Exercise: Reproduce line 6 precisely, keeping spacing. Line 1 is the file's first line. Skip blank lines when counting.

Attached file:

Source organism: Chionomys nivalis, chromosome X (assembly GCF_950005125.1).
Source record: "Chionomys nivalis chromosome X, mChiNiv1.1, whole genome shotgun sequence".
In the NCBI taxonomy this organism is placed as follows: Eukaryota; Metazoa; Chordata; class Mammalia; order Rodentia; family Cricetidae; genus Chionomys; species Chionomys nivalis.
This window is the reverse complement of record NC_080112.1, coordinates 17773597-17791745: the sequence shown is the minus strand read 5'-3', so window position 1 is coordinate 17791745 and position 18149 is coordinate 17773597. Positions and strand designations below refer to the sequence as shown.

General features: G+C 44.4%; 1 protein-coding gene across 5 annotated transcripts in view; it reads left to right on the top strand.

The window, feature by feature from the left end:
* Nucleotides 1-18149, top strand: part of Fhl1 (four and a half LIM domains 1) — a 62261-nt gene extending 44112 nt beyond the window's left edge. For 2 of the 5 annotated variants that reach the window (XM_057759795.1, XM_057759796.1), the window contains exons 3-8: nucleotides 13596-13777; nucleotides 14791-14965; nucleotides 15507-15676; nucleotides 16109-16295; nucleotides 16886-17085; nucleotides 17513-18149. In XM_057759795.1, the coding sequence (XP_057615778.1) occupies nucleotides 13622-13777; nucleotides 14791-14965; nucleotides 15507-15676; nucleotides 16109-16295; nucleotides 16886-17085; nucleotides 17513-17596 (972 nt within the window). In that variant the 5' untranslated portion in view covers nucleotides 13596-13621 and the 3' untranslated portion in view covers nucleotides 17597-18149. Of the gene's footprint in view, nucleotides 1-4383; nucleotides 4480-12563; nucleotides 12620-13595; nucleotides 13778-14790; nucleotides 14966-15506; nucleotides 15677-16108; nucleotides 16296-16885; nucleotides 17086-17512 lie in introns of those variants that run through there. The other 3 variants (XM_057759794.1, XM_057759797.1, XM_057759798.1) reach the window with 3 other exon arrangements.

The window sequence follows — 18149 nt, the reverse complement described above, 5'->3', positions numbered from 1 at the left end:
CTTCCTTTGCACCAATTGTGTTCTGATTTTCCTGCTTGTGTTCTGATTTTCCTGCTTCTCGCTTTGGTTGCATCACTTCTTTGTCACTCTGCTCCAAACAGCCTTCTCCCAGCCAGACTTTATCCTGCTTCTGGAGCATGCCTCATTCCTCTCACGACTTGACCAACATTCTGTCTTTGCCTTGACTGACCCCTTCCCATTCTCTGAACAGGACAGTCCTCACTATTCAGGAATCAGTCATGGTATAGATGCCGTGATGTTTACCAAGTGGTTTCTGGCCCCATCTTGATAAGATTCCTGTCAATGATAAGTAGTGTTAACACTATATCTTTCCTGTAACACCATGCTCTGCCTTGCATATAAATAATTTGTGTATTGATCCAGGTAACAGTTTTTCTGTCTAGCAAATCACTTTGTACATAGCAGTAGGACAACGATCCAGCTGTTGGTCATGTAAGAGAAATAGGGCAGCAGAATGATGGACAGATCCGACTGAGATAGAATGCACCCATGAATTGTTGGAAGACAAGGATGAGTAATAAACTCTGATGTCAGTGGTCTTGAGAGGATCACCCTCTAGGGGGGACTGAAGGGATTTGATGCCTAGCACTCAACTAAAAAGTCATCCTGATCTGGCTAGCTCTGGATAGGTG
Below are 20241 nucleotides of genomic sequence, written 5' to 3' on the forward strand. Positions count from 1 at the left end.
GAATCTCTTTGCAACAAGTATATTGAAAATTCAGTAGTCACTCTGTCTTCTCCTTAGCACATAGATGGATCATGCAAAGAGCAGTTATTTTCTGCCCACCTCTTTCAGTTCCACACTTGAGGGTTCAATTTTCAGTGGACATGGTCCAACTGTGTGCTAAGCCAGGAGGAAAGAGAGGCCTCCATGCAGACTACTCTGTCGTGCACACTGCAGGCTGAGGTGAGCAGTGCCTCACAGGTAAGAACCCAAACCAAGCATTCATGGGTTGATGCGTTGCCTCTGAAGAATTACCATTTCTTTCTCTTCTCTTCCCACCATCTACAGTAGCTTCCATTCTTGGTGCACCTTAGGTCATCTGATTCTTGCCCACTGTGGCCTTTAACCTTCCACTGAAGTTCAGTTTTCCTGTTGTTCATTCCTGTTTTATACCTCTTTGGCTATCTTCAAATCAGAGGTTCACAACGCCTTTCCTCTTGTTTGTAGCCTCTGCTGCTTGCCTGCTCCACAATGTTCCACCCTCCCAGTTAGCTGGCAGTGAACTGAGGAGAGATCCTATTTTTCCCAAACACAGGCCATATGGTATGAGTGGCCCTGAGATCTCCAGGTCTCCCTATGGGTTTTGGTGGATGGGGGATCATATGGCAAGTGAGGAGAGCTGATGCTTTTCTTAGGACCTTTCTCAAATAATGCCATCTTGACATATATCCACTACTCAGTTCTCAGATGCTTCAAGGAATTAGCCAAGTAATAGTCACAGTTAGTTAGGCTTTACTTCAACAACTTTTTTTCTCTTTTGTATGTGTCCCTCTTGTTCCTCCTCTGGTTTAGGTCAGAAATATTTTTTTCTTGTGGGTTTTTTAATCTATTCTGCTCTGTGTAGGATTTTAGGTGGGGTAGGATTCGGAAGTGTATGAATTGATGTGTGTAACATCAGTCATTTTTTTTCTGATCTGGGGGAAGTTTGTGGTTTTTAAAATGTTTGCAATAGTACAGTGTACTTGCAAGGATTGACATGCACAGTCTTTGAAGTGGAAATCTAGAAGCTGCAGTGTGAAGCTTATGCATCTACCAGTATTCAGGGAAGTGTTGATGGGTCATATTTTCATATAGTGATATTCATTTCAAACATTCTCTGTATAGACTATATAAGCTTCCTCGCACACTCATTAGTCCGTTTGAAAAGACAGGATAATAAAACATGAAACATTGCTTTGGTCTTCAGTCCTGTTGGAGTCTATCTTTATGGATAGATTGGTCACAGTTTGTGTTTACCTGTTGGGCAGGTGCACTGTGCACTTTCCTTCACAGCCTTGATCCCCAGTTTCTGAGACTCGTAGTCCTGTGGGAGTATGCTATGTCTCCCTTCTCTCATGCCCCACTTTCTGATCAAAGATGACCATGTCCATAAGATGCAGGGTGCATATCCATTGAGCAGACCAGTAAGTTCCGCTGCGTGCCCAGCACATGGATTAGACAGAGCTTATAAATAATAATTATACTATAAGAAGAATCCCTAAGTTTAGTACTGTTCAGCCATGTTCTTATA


The window, feature by feature from the left end: